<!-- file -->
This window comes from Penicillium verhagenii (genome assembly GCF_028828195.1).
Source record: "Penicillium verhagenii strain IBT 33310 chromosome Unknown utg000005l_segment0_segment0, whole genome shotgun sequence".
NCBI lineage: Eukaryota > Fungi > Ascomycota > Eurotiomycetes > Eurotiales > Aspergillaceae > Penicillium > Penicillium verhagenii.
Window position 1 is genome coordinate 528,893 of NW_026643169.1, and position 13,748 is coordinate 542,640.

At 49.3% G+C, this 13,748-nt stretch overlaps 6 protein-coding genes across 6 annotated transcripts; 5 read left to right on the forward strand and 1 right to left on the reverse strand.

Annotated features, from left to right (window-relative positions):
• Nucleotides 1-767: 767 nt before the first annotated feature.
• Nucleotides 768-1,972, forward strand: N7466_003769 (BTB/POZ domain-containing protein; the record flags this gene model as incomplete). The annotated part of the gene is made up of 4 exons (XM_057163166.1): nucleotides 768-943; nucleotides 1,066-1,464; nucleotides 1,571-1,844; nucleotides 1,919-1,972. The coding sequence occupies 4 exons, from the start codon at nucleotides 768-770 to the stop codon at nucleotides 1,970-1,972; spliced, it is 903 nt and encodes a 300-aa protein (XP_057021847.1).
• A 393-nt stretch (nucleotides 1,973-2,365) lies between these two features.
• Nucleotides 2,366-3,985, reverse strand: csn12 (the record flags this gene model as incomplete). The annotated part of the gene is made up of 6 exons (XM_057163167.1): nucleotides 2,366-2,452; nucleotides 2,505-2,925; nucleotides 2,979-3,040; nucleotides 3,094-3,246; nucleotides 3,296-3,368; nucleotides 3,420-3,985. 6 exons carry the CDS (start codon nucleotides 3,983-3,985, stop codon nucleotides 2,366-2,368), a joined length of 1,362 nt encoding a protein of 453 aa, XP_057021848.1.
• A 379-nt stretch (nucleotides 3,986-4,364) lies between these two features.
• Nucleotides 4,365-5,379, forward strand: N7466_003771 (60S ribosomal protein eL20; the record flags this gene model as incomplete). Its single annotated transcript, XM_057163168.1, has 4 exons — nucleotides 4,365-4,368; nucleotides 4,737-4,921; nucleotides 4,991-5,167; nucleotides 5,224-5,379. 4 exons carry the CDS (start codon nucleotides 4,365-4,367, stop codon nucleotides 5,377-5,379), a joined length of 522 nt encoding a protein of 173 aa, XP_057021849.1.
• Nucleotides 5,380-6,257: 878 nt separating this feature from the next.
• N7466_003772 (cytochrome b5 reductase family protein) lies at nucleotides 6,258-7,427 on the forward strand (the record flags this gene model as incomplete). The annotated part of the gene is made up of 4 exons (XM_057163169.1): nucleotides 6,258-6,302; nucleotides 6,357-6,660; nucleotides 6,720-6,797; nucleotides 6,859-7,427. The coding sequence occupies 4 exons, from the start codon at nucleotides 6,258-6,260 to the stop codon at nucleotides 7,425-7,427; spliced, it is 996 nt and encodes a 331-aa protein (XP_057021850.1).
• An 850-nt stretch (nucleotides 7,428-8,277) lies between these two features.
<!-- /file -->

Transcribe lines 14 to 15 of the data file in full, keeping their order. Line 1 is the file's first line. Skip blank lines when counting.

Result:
• N7466_003772 (cytochrome b5 reductase family protein) lies at nucleotides 6,258-7,427 on the forward strand (the record flags this gene model as incomplete). The annotated part of the gene is made up of 4 exons (XM_057163169.1): nucleotides 6,258-6,302; nucleotides 6,357-6,660; nucleotides 6,720-6,797; nucleotides 6,859-7,427. The coding sequence occupies 4 exons, from the start codon at nucleotides 6,258-6,260 to the stop codon at nucleotides 7,425-7,427; spliced, it is 996 nt and encodes a 331-aa protein (XP_057021850.1).
• An 850-nt stretch (nucleotides 7,428-8,277) lies between these two features.